I admit from the outset that I am not a great fan of catchy titles especially ones that mimic a best seller so the book GOOD TO GREAT IN GODS EYES: Ten Practices Great Christians Have In Common by Chip Ingram (Baker Books, 2007) sat in my “to be read pile of volumes for months before I began to read it. Having loved GOOD TO GREAT by Jim Collins I was not full of high expectations for a book riding its title’s coat tails. But after reading the volume from cover to cover I was very pleasantly surprised and I am delighted to have been wrong about the value of this book.
The opening words of chapter one set the stage, “Life consists of what a man is thinking about all day” Ralph Waldo Emerson. Each of the 10 chapters begin with a series of quotes and then continues to some general thoughts and personal reflections from the authors life and ministry. This is intern followed by a clear concise list of principles related to the topic. The chapter concludes with specific Action Steps and Questions for Reflection and Discussion. The 10 chapter headings include:
- Think Great Thoughts 6. Take Great Risks
- Read Great Books 7. Make Great Sacrifices
- Pursue Great People 8. Enjoy Great Moments
- Dream Great Dreams 9. Empower Great People
- Pray Great Prayers 10. Develop Great Habits
The reality is these are not the finest paragraphs ever written on Thinking, Books, Prayer and Risk Taking but the chapters are uniformly well written, easy to understand, short enough to easily read but long enough to inform and motive growth in behavior. It is the breadth of the topics covered as well as the interesting writing style that give the book is value.
I teach a class of incoming university freshmen every fall. I plan to make this book a part of the curriculum in the semesters to come. I can’t think of a single volume that covers all these diverse but important topics in a unified and applicable way. If you are looking for a solid overview of steps to spiritual and personal growth this book would serve you well!
As a big fan of “The One Minute Manager” series over the years I was very pleased to have found a copy of THE ONE MINUTE ENTREPRENEUR By Ken Blanchard, Don Hutson and Ethan Willis (Currency/Doubleday, 2008). The focus of the book is creating and sustaining a successful business but I found the issues raised in the parable of the book was applicable to all of life. The story involves a fictional couple who is mentored by “real life” people who’s names are well known in the personal growth world. The parable includes a rough start and the lessons learned to transition to a successful mindset. The body of the work lays out the skills and principles necessary to establish a career on an upward trajectory. The end portion does not ignore common pitfalls and temptations that trip people up as they move through life. At less than 130 pages the book is a short read but the appendix covering the “top 20 attributes of successful entrepreneurs” is a nice value added. This is an excellent book for someone starting out as well as someone in the middle of their careers as a course affirmation or road map for correction. A very worth while read!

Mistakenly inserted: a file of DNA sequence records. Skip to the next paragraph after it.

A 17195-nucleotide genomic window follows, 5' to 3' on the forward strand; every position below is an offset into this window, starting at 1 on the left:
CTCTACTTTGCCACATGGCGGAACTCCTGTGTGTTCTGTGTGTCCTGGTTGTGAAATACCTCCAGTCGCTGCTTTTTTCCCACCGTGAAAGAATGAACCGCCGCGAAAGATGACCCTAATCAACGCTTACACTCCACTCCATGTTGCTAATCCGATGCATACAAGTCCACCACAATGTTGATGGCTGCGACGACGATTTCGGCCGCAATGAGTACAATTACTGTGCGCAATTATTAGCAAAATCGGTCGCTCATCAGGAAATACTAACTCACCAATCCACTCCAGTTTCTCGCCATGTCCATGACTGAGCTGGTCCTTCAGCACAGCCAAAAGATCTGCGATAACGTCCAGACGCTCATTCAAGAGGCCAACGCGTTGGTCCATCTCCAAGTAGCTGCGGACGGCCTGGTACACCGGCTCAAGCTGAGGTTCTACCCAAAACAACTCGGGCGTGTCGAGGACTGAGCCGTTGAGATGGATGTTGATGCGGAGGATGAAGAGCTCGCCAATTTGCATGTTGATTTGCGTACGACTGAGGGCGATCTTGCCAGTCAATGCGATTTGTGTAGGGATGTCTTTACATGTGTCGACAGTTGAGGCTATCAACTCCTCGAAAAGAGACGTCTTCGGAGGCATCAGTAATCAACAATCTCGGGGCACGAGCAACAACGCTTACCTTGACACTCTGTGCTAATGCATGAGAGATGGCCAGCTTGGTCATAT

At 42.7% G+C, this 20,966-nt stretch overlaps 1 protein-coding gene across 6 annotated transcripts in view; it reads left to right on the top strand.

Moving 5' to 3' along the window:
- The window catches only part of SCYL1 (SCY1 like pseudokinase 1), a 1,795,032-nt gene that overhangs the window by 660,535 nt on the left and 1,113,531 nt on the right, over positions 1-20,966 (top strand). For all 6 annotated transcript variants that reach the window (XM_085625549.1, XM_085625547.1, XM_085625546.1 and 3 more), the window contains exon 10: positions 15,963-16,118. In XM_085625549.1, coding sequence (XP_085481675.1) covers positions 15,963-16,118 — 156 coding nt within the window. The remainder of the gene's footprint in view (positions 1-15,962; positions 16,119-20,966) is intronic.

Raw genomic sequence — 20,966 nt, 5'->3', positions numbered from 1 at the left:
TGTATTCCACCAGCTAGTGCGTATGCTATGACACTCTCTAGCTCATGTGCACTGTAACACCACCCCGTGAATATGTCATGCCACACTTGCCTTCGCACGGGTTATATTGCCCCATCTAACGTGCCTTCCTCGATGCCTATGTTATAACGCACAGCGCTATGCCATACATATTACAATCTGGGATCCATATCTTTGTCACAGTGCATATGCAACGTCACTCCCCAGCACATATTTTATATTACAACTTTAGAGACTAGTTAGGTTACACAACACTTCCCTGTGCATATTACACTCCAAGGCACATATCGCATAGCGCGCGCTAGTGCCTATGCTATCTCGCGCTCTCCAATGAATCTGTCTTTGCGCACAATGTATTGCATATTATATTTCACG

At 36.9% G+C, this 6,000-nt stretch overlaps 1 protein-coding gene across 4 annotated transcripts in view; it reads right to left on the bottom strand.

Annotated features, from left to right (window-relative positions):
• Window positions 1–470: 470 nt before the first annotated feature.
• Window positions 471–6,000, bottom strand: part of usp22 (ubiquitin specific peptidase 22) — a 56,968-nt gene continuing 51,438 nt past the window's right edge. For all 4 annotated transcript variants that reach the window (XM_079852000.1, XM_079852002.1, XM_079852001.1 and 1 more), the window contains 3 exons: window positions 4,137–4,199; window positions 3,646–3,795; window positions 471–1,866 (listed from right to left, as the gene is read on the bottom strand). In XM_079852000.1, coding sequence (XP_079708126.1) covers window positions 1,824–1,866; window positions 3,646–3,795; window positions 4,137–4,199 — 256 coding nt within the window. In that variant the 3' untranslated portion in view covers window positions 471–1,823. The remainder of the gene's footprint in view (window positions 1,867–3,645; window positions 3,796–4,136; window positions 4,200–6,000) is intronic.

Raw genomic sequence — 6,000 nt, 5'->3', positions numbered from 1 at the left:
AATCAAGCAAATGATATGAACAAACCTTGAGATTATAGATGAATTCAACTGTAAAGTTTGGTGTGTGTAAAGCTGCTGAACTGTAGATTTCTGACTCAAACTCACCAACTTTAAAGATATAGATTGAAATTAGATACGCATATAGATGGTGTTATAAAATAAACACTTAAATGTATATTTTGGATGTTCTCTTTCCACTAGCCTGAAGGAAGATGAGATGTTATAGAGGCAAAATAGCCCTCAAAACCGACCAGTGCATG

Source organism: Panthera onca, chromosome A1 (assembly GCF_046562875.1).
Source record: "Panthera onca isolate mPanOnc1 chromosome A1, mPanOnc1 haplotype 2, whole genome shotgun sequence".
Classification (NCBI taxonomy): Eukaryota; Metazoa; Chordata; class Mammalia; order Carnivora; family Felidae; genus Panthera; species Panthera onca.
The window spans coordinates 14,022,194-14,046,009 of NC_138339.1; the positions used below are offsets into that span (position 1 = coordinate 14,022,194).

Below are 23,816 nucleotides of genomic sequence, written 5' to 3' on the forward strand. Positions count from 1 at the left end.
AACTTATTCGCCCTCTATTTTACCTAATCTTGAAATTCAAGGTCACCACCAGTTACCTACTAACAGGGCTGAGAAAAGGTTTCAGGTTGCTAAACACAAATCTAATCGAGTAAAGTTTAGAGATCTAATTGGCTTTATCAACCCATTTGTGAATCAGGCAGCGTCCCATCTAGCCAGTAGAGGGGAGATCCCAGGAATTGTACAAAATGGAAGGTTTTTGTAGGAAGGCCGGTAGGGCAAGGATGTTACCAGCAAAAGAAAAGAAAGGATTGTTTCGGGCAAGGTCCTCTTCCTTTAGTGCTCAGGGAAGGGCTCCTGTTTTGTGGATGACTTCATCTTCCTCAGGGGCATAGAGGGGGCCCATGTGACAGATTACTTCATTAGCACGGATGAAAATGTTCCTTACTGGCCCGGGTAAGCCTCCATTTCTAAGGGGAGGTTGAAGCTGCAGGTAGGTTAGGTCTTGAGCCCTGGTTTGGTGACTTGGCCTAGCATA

I have read a shelf load of John Maxwell books and enjoyed and learned things from everyone of them. I did not think there could possibly be a new format to John’s books that I had not seen before, but I was wrong. In the book ENCOURAGEMENT CHANGES EVERYTHING by John Maxell (2008, Thomas Nelson) the subject of encouragement is explored using short quotations, stories and materials gleaned from all of John’s other books and resources. The short 125 page book designed to be given as a gift is divided into 6 chapters including specific focus on teams and hope. There was nothing really new but the stories and quotes as would be expected are great for sermon illustrations (I am using one from the book this Sunday) but having all the topical content on a given subject was refreshing. I remembered reading the material before but the constant emphasis on encouragement on page after page was still full of impact. Worth the price and the reading time.